Over the course of his first two films, ''4 Months, 3 Weeks and 2 Days'' and ''Beyond the Hills,'' Mungiu has established himself as one of his country's most respected and innovative filmmakers for the way that he tells stories that are almost documentary-like in their specificity while still delving into universal truths. With ''Graduation,'' he has offered up a classically structured morality tale--perhaps too classically structured for its own good because it has a familiar and formulaic quality to it that winds up working against it. While his previous films had a sense of real life and energy to them, this feels more like a writer's construct with every twist, turn and speed bump arriving just in time to help move the narrative along. To be fair, the film still does work on some fundamental level because of the sheer directorial skill that Mungiu deploys to bring the material to life and through the strong central performance from Titieni as the increasingly beleaguered doctor. However, considering the power of Mungiuís previous efforts, ''Graduation'' cannot help but come across as being somewhat of a disappointment.
Because it was made by a highly talented filmmaker--James Grey, whose last film, ''The Immigrant,'' is one of the best films of recent years that you probably havenít seen--and because it is set largely in the heart of the jungle and deals with questions of obsession, there will no doubt be plenty of reviews of ''The Lost City of Z'' that strive to compare it to such classics as ''Apocalypse Now'' and ''Fitzcarraldo.'' While it may not quite live up to the high-water mark set by those two titles, it is still a bold and fascinating work in its own right. Based on the best-selling book by David Grann, it tells the true story of Percy Fawcett (Charlie Hunnam), a British soldier with a checkered family past who is charged by the Royal Geographic Society with going off into the Amazon jungle to survey the uncharted land and discover the source of a river. While there, he uncovers pottery fragments that suggest to him the existence of a lost civilization hidden somewhere from view in the midst of the jungle. His findings are poo-poohed by the establishment, who donít want any suggestion that they may have been preceded in the creation of a complete society, but it becomes an obsession with Fawcett that dominates his life from then on in a series of expeditions that culminated with one in 1925 from which neither he nor his eldest son (Tom Holland) were ever heard from again.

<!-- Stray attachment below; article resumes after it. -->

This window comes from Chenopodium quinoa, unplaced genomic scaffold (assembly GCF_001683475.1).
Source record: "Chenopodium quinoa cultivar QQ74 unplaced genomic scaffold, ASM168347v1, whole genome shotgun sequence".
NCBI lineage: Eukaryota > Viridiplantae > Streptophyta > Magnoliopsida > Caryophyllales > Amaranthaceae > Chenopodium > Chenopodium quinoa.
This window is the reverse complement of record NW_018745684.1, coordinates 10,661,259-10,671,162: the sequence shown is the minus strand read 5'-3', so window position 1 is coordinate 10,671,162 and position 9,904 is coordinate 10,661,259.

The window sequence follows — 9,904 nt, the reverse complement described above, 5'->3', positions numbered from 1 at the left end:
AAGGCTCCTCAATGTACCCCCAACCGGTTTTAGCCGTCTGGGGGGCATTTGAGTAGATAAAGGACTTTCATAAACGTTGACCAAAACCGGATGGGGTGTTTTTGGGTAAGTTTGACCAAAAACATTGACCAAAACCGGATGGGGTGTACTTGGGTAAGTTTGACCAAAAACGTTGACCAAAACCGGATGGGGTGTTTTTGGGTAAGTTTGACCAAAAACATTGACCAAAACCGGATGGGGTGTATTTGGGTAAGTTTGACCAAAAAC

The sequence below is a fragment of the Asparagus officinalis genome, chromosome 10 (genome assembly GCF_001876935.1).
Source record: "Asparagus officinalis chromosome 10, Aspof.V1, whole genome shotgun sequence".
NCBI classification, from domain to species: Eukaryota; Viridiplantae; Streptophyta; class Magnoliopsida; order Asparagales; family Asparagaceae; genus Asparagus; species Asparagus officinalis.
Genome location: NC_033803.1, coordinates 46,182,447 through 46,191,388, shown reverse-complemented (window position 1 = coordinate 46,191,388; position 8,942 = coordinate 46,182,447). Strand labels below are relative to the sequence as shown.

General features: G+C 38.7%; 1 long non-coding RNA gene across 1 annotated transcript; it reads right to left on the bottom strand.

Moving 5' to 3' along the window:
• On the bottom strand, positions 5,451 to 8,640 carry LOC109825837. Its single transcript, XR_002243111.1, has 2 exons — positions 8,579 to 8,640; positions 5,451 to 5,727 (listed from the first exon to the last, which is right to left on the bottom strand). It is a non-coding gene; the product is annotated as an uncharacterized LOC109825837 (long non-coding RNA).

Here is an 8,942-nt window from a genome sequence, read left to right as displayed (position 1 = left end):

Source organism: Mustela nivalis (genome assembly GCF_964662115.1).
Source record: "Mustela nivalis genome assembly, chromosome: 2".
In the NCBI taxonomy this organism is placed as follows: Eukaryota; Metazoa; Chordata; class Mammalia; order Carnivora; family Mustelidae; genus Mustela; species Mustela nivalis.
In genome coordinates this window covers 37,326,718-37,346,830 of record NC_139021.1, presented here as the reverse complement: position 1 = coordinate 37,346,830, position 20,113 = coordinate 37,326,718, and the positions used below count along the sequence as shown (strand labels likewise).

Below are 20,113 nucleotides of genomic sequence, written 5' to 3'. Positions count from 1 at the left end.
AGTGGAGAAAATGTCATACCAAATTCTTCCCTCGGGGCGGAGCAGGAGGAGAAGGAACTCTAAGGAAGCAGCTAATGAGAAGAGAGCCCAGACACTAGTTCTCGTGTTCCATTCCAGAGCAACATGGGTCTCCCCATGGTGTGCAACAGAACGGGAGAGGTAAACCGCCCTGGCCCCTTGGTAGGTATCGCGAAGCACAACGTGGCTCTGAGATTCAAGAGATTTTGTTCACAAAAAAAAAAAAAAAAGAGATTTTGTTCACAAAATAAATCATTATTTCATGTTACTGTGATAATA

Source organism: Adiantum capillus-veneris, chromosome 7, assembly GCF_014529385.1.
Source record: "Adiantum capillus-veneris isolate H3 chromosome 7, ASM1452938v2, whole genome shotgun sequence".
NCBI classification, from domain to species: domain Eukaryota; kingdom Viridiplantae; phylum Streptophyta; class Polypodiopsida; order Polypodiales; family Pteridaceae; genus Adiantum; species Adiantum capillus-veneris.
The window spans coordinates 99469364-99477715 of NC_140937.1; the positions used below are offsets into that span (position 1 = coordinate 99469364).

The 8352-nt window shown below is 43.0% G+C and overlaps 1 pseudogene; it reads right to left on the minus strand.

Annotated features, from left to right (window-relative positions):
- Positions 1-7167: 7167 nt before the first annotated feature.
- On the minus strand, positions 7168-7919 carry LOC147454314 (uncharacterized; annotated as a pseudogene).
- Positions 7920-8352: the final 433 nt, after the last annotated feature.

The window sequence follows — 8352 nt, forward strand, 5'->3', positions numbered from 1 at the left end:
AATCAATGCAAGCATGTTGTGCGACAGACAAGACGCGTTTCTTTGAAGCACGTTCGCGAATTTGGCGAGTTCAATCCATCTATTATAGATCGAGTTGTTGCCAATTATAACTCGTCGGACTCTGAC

From a dramatic standpoint, ''The Lost City of Z'' is a bit dodgy at times--it never really calls into question his determination to uncover a race of people who presumably have no interest in being uncovered and the stuff involving the family that he leaves behind--including Sienna Miller as his long-suffering wife--is so cliched that you can practically read the lines along with the actors as they play them. And yet, while Grey's adaptation may be somewhat wanting, he more than makes up for it by presenting the familiar material in a visually stunning way as he and cinematographer par excellence Darius Khondji recreate the Amazon in Colombia to a stunning effect that is enhanced further by the decision to shoot the entire thing in the glory of 35mm instead of the cheaper and less vivid digital alternative. (The film will be presented on 35mm in some theaters and if one of them is near, make a point to see it that way.) The actors are also quite good as well--Hunnum does manage to capture some of the presumed madness of Fawcett, a nearly-unrecognizable Robert Pattinson pops up as his loyal co-explorer and Miller almost manages to make much of her boilerplate dialogue seem close to convincing. ''The Lost City of Z'' may not be the masterpiece that it clearly wants to be but in its finest moments, it has enough visual panache and a genuine sense of adventure to make it still worth checking out regardless.
link directly to this feature at http://www.efilmcritic.com/feature.php?feature=4062
originally posted: 04/21/17 23:36:50
last updated: 04/23/17 04:53:24